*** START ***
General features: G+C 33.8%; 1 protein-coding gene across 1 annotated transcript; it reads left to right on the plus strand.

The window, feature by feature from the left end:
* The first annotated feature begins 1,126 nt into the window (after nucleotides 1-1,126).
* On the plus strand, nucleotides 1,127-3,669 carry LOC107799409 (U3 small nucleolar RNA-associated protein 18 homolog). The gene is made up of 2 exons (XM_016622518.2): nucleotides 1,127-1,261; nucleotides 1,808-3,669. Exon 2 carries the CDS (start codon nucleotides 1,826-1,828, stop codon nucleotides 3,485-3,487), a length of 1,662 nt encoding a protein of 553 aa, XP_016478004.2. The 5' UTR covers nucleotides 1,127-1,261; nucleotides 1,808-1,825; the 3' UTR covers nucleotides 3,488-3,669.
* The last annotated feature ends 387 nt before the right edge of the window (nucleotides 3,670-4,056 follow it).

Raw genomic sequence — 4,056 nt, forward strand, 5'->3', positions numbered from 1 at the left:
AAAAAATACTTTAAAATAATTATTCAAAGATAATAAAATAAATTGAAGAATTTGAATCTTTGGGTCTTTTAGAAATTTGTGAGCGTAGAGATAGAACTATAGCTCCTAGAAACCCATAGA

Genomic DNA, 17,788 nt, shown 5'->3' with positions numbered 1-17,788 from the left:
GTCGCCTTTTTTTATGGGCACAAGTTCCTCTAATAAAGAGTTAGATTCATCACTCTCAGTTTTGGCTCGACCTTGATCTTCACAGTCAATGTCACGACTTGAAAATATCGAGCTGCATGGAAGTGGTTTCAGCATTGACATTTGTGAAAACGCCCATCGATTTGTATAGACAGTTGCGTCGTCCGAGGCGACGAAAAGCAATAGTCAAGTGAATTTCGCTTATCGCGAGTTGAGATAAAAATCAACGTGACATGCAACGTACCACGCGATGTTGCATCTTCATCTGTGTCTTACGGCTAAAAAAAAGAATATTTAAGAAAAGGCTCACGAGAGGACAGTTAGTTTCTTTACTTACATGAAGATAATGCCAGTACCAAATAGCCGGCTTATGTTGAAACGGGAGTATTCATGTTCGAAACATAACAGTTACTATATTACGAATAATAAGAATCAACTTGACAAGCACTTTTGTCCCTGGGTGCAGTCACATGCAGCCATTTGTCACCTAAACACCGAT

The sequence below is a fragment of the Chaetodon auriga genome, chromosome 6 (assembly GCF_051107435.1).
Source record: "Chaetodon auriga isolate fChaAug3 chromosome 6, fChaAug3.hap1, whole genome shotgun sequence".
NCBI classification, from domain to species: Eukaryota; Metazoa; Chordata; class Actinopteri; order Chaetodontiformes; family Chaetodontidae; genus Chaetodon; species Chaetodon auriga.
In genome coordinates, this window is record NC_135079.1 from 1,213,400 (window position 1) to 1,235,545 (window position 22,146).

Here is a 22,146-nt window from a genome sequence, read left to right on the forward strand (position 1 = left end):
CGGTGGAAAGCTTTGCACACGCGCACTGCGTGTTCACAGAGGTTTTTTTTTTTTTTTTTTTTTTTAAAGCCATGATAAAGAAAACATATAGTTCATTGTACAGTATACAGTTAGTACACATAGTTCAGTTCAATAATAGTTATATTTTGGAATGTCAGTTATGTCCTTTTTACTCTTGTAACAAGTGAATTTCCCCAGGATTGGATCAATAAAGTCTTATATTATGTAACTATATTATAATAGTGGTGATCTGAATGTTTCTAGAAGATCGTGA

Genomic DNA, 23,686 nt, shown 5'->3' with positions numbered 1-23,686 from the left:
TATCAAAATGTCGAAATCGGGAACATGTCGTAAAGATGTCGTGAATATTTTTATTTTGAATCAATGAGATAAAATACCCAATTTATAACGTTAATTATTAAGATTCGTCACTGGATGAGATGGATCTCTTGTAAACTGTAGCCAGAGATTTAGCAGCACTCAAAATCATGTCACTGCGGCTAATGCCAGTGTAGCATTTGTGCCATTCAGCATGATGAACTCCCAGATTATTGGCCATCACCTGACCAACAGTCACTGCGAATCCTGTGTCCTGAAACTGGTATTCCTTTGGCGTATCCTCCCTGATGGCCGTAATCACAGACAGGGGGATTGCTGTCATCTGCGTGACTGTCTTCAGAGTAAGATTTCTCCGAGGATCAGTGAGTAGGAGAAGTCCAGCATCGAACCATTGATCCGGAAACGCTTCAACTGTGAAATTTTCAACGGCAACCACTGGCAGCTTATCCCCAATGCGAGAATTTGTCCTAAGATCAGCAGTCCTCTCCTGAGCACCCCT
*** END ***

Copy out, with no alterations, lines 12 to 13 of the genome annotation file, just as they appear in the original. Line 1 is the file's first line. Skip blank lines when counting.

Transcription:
NCBI classification, from domain to species: Eukaryota; Metazoa; Chordata; class Actinopteri; order Chaetodontiformes; family Chaetodontidae; genus Chaetodon; species Chaetodon auriga.
In genome coordinates, this window is record NC_135079.1 from 1,213,400 (window position 1) to 1,235,545 (window position 22,146).